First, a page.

The biggest disadvantage is your time investment. Time is money and concentric twisting takes quite a lot of it when done correctly. As I’ve stated in the first paragraph, careful planning and forward thinking must go into this before attempting to start making the harness. You will need to know where every branch and connector will be, along with the route the loom will take, as this will impact dramatically on how the layers are constructed. Once all your planning is done, even the amount of time it takes to carefully construct the harness is much greater than a conventional club level harness. If you are looking to better your wiring ability and time is not a factor, then you won’t have much to worry about. If you are thinking of trying a professional level harness for your business, you really must weigh up the costs versus the application. You need to ask yourself is the extra time justifiable for the benefits it offers.
Another disadvantage is the cost. We've mentioned the time cost, but the materials used will also add up. Here we will be using Tefzel wire, kapton tape, kevlar lacing cord and DR25 sheathing which is all going to cost more than the materials we'd use at the club level. Even the amount of wire you will use will increase by as much as 15-20% extra because of the twist angle and the use of filler wires. Filler wires are basically spare conductors that are added to your harness so that you will have the correct amount of wires in each layer. In a concentric twisted harness, each layer must have a specific number of conductors, and very rarely will your harness design just happen to have exactly the right number. Any shortfall in the final layer is made up of these filler wires that are there to make up numbers.
The core of the concentric twisted harness is primarily made up of the biggest wires or any shielded cables such as those used for engine speed and engine position inputs. Limiting interference is a huge concern in motorsport applications as the mission critical sensors like crank, cam and knock sensors require a crisp, clean signal and any noise can result in the ECU becoming confused which can then cause erratic behaviour or misfires.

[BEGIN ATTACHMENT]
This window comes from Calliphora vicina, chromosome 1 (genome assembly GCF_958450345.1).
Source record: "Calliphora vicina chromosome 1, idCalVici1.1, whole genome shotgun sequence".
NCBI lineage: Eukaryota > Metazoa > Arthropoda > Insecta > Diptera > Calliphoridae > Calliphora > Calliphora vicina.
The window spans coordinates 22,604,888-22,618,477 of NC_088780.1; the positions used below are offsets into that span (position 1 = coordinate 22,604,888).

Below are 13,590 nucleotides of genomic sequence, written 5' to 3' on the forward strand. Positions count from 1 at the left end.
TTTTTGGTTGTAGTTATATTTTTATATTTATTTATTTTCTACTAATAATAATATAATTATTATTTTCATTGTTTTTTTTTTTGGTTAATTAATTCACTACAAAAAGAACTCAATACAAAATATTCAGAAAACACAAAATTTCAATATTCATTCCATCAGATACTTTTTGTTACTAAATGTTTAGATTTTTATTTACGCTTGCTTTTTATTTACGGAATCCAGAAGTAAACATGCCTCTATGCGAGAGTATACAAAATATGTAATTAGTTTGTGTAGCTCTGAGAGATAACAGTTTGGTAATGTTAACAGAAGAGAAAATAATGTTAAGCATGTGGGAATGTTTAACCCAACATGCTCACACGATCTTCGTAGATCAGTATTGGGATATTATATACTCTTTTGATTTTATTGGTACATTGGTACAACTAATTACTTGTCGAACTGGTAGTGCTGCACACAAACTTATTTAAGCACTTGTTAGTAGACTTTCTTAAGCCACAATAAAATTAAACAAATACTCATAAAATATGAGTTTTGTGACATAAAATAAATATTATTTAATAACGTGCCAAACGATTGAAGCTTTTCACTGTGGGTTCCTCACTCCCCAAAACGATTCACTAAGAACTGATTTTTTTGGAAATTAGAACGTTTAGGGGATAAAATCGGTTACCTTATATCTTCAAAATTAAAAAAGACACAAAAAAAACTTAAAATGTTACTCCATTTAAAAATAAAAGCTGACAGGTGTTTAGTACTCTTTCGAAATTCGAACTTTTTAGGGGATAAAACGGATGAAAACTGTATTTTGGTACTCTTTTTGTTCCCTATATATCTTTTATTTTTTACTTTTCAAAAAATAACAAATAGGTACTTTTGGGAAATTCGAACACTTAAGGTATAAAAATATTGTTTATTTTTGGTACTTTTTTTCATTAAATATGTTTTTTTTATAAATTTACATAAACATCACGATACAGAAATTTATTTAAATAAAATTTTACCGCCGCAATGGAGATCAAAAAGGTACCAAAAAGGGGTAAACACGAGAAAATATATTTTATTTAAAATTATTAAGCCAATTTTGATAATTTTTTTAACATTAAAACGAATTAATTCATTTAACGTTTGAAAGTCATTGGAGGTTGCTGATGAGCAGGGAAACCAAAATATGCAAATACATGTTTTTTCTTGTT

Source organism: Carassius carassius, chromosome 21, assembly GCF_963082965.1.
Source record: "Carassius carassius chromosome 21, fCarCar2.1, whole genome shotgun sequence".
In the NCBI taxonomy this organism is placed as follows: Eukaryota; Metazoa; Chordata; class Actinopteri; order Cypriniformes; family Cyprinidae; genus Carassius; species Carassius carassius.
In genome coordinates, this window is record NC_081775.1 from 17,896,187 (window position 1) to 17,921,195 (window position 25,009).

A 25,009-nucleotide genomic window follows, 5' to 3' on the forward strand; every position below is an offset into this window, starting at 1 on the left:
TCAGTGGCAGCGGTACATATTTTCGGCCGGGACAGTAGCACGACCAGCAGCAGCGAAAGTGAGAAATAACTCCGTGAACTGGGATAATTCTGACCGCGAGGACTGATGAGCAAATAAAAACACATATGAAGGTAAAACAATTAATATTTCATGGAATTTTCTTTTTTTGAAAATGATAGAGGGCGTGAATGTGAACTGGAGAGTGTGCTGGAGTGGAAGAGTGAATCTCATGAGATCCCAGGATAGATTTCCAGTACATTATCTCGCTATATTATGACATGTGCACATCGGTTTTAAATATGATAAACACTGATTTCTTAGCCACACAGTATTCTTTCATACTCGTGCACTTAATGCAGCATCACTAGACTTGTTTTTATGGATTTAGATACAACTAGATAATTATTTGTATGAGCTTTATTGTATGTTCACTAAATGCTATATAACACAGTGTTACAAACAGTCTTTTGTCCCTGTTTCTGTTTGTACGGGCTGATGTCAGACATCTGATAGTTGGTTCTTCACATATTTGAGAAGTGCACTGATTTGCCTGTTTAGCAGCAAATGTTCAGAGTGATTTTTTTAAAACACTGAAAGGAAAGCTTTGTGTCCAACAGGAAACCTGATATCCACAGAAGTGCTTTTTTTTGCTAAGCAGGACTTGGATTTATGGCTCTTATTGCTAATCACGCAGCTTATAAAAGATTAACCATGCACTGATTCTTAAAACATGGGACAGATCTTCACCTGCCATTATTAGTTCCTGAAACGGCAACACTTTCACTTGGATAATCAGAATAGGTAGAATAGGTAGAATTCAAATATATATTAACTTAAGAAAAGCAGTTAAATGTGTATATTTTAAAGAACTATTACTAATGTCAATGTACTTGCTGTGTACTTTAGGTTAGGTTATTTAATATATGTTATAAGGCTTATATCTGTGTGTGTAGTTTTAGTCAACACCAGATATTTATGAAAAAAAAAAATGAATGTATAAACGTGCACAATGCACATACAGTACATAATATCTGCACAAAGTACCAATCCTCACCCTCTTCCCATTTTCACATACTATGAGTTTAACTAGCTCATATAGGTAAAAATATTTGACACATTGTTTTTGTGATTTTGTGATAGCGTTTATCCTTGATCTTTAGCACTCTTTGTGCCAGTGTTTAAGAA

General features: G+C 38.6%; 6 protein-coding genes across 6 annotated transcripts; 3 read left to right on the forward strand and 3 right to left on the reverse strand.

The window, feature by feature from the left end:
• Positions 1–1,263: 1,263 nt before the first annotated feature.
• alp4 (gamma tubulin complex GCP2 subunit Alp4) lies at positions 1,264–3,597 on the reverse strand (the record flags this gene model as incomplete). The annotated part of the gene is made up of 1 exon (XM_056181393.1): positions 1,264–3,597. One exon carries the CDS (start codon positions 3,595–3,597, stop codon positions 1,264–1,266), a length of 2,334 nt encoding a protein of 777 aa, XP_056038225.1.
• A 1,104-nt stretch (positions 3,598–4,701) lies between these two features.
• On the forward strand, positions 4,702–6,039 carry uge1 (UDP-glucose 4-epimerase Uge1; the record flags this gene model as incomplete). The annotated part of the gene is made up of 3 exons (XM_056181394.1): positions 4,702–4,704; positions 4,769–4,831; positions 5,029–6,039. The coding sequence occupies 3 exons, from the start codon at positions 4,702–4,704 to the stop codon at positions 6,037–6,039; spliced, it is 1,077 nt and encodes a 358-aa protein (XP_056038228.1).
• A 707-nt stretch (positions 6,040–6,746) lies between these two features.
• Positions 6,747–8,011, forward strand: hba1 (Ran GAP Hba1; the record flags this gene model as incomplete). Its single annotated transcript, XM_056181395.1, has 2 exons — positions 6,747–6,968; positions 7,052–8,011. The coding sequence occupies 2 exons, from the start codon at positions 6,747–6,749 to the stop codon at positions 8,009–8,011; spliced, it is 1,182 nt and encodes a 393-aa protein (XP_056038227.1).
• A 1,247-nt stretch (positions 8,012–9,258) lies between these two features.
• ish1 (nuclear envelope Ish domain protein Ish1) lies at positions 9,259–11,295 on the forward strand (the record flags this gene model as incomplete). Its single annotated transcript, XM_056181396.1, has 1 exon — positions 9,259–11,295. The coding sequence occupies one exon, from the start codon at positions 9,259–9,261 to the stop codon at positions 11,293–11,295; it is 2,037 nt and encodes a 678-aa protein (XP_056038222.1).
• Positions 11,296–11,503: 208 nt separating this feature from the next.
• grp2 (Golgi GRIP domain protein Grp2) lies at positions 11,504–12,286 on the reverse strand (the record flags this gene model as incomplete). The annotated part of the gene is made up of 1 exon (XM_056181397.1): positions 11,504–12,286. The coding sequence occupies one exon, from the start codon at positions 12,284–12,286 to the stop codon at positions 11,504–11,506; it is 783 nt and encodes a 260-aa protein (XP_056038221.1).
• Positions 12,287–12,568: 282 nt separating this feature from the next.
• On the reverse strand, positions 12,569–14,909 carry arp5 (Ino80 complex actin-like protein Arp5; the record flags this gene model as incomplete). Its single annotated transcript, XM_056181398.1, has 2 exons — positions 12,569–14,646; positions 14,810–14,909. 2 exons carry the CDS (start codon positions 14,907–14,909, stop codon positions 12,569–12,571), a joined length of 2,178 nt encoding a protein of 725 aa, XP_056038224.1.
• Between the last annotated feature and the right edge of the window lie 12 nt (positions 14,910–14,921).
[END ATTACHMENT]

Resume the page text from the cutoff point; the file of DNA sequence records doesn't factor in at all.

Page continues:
Twisting a pair of wires together dramatically reduces electromagnetic interference (EMI), since the interference produced by one wire is cancelled by the interference produced by other wire since they are equal and opposite. This reduces the majority of the noise, however to further reduce the chance of interference it's recommended you use a shielded cable that has a metal foil or braid wrapped around the pair which is then insulated in an outer jacket. This shield should be grounded at the ECU so that any EMI will be absorbed by this shield and sent straight to ground.
Hopefully this article has given you an insight into what concentric twisting is and why you would use this technique on a wiring harness and perhaps it will give you some inspiration to introduce it to your own projects. In our opinion, for the right application, the benefits offered outweigh the negatives and there's also the bonus of how satisfying (and aesthetically pleasing) it is to produce a proper concentrically harness - It's definitely worth a try!
If you want to learn more about professional level motorsport wiring including how to design, spec and create your own concentrically twisted harness, check out the "Practical Wiring - Professional Motorsport" course.